Posts: 444 | From: United States | Registered: Apr 2009
| IP: Logged |
Do you think you (and therefore also a hypothetical child) would experience anguish and pain if you had been raised with the pronouns (and therefore I suppose to some extent the gender assignation) that matched the sex you were assigned at birth, if you were a) given gender neutral and/or a variety of different-gendered clothes, to wear, toys to play with, etc., and b) given an education that included the possibility of adopting a different-gendered or genderfluid identity?
Possibly as important, in the imperfect world we live in, would you rather be brought up as I described above (i.e. with the sort of assumption that you're the gender matching the sex you were assigned at birth but with the understanding from your parents and family that they were open to you choosing another identity if you so desired), or being brought up without a gender altogether in a society that's very uncomfortable with that concept? (Consider, for example, the media circus surrounding Canadian baby Storm, who is being raised without a gender.)
Posts: 100 | From: Virginia, USA | Registered: May 2011
| IP: Logged |
Clothes by themselves are genderless. So are names. The belief that dresses and the color pink are for girls is determined by our culture and society. In 500 years, who knows, maybe dresses will be in the wardrobe of almost every guy out there. I think it is much more important that a parent be educated about gender, as you clearly are, and be supportive of however their child identifies. It is quite difficult to raise a child truly without a pre-conceived gender. For example, on medical and school records, you usually have to put down Male or Female. As your child grows older, they will have to use either the boys or girls bathroom at school.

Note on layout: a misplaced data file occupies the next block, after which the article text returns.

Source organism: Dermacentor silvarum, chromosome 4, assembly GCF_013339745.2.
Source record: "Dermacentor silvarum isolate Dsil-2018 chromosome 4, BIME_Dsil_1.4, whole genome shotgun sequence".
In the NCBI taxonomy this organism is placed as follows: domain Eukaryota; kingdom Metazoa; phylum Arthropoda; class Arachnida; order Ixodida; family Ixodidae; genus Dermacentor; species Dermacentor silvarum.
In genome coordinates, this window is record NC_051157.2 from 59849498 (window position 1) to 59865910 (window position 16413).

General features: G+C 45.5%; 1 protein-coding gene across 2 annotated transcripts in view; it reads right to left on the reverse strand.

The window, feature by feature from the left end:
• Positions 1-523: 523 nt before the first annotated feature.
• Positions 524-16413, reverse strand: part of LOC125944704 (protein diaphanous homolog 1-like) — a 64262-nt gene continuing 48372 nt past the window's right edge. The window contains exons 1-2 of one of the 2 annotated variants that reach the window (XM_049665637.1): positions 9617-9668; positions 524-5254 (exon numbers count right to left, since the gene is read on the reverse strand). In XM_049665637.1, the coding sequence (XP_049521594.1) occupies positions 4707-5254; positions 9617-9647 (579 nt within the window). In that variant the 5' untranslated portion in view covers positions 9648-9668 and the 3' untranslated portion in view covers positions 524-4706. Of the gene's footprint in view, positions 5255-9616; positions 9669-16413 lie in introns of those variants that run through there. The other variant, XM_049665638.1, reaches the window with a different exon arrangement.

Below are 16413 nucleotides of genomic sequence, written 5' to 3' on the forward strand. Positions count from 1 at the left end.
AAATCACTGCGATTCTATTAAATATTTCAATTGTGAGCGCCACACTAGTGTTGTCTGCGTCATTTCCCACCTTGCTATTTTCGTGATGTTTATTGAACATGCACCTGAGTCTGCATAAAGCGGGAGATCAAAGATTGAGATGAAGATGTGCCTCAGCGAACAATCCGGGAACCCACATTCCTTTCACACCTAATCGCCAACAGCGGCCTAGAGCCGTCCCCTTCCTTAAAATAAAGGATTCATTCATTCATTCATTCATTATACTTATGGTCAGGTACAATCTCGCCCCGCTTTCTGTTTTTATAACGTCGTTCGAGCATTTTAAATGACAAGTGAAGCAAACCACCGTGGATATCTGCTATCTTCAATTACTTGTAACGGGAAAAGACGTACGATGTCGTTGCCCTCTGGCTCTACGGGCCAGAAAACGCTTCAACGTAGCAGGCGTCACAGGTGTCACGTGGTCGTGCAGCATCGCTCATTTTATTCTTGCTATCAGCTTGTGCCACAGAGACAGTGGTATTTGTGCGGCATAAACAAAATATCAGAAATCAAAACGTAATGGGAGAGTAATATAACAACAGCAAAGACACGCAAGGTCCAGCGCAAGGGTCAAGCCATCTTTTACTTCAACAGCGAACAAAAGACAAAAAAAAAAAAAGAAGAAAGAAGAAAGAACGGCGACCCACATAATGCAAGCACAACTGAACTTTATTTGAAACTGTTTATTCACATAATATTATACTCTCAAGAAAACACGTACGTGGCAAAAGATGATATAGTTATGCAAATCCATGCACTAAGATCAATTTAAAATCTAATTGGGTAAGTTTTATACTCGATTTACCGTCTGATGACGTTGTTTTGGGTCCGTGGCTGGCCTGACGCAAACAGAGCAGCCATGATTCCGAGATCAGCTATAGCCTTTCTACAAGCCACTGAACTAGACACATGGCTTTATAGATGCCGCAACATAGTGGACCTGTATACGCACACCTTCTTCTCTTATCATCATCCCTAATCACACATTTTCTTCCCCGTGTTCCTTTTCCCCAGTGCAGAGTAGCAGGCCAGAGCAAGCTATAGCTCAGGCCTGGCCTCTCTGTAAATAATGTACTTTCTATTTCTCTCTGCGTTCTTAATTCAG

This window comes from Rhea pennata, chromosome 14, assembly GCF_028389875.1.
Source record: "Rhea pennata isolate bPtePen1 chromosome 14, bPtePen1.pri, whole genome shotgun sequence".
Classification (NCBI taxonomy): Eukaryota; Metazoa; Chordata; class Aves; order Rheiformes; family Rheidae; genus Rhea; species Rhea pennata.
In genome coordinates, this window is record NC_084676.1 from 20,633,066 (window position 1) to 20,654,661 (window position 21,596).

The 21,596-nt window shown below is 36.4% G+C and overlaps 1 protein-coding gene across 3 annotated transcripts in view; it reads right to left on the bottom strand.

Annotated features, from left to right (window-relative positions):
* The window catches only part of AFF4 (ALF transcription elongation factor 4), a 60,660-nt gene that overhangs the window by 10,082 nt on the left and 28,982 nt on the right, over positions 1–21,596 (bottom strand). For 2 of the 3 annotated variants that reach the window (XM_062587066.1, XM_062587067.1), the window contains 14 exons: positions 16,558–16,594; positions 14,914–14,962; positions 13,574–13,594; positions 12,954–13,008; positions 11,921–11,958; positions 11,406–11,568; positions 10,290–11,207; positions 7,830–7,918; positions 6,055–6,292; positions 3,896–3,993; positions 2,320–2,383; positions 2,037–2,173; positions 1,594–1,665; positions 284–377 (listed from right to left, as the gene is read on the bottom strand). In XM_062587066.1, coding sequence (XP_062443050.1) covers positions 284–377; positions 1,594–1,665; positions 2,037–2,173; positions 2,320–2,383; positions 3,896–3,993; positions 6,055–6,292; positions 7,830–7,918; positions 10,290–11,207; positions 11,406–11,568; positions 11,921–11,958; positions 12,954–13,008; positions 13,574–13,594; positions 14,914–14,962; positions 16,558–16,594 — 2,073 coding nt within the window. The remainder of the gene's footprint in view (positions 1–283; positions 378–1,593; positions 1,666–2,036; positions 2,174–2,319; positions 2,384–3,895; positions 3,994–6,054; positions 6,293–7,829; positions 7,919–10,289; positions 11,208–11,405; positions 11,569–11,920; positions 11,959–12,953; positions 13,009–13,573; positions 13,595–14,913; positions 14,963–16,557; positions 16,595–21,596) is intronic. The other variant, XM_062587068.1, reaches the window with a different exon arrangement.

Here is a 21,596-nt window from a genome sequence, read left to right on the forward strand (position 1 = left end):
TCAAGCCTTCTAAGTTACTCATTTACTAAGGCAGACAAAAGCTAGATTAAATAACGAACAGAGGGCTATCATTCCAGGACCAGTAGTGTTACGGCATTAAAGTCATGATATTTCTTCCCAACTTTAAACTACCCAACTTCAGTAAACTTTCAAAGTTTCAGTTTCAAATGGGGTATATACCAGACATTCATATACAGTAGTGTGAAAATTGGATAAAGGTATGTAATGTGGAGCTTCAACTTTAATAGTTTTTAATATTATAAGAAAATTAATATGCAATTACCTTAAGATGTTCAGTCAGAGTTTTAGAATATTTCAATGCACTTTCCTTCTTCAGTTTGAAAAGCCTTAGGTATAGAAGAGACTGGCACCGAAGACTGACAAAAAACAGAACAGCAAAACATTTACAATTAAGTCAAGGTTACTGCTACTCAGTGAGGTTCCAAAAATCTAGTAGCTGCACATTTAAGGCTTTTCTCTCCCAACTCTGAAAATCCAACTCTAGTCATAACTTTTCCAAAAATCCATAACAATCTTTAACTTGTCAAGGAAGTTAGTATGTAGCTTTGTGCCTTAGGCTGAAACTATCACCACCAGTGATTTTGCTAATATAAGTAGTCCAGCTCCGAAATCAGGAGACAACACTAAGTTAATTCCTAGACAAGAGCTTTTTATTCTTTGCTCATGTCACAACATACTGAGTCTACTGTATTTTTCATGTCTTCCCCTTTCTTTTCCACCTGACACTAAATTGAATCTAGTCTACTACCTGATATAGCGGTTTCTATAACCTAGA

As a practical suggestion, you could name your child something gender-neutral, like Casey or Jay, and buy them clothes that are commonly worn by both boys and girls (plain t-shirts, jeans, etc).
Posts: 143 | From: USA | Registered: Aug 2009
| IP: Logged |
At one stage in the past it WAS the guys that wore pink and the girls that wore blue. We can tend to forget in society today that what it is today is NOT the way it has always been. It is just the current cultural, societal "norms".
Posts: 540 | From: Australia | Registered: Feb 2011
| IP: Logged |
Copyright 1998, 2014 Heather Corinna/Scarleteen
Scarleteen.com: Providing comprehensive sex education online to teens and young adults worldwide since 1998
Information on this site is provided for educational purposes. It is not meant to and cannot substitute for advice or care provided by an in-person medical professional. The information contained herein is not meant to be used to diagnose or treat a health problem or disease, or for prescribing any medication. You should always consult your own healthcare provider if you have a health problem or medical condition.